Obama draws red lines and distinctions on Iran in AIPAC speech

Trita Parsi writes: Despite the words of friendship, the diverging perspectives of the Obama administration and the Netanyahu government on key issues in the Middle East — the Arab uprisings, the Palestinian issue and the Iranian nuclear program — are profound.

The dispute on the nuclear issue is centered on red lines. Israel, like the Bush administration, considers a nuclear capability in Iran a red line. It argues that the only acceptable guarantee that Iran does not get a nuclear weapon is for Iran to have no enrichment program.

The Obama administration puts the red line not at enrichment — which is permitted under international law — but at nuclear weapons. This is a clearer, more enforceable red line that also has the force of international law behind it.

While expressing his sympathy and friendship with Israel, Obama did not yield his red line at AIPAC. With the backing of the U.S. military, he has stood firm behind weaponization rather than weapons capability as the red line.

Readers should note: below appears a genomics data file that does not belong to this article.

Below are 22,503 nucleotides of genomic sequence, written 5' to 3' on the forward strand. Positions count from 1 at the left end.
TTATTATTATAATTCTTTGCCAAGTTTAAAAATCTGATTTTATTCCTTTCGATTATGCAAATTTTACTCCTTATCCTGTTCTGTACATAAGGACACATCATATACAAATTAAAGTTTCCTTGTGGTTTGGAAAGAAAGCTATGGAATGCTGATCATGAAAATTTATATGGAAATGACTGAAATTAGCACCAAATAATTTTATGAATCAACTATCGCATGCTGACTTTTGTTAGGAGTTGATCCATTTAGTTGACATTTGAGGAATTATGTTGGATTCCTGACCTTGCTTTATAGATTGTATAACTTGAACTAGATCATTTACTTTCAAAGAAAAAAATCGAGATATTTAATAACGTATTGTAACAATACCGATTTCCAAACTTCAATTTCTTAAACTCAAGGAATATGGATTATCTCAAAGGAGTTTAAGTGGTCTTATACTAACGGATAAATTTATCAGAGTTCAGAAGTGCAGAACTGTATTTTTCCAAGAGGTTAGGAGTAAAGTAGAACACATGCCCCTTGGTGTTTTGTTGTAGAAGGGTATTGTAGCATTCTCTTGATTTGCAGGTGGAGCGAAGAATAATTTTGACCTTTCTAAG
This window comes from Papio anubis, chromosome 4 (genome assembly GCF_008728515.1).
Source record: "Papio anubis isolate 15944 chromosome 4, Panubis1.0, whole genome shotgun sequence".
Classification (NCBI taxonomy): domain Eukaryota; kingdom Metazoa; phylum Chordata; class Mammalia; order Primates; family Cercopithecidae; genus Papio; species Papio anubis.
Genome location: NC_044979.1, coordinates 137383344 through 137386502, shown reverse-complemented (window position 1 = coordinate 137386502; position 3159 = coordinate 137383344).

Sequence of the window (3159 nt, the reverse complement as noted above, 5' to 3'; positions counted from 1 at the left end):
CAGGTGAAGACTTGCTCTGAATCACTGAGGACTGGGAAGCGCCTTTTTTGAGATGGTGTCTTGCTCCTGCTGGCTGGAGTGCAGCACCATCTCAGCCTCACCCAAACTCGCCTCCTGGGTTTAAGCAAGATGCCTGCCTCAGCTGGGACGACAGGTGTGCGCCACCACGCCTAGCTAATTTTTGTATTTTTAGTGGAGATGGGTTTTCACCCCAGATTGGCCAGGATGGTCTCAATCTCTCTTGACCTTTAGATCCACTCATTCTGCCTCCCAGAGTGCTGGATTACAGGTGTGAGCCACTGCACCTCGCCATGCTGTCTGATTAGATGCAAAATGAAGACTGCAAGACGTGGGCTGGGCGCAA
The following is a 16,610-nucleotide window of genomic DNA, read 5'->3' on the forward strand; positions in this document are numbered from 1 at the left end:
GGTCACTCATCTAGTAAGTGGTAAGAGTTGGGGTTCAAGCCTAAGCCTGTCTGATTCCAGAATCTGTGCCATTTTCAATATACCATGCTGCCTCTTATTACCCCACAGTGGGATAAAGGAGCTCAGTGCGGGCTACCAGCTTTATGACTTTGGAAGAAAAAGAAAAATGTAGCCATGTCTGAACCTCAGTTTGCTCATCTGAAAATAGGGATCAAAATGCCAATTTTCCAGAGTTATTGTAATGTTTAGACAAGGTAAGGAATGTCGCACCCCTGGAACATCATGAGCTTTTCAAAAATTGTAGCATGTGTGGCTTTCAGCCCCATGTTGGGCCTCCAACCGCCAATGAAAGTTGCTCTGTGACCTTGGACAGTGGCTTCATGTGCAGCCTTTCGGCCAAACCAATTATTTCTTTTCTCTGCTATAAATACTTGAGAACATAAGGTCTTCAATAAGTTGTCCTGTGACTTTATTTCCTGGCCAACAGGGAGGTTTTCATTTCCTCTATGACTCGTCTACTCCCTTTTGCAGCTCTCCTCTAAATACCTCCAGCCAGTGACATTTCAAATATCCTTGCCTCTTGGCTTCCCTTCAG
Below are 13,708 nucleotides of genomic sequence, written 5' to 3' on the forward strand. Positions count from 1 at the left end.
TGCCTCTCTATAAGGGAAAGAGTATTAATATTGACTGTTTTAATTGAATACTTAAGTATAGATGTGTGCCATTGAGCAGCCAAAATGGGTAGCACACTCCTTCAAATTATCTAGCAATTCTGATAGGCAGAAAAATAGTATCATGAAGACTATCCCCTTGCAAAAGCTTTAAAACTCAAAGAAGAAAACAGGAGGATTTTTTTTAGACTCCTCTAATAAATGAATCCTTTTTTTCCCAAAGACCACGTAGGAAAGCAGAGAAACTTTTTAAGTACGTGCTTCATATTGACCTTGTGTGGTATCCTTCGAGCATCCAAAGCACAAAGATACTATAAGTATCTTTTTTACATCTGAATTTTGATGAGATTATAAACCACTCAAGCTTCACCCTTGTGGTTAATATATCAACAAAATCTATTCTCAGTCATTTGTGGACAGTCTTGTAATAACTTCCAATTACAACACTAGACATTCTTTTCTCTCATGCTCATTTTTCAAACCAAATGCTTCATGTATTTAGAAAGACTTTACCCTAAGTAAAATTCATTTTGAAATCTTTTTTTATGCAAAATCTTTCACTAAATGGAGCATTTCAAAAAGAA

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Comments

  1. delia ruhe says:

    This is probably the best we can expect, as it puts the ball back in Bibi’s court. He will, like Bush-Cheney, have to come up with ‘evidence’ of smoking guns and mushroom clouds if he wants to push it any farther. And I think that even Americans (well, most of them anyway) are not gonna buy that again.

    I read a piece in Ha’aretz last night that Perez is gonna tell AIPAC that it’s not time for war but rather time to thank the US for all its support.

  2. rosemerry says:

    Still no admission that the threats and suggestions of the USA are war crimes already; there is NO imminent danger from Iran, even to Israel, certainly not to the USA or the rest of us.Why not negotiate with Iran, treating it like a sovereign nation, accepting the word of its leader, Khamenei, rather than hyped-up lies from an aggressive, nuke-holding, illegal-occupying entity called an “ally”?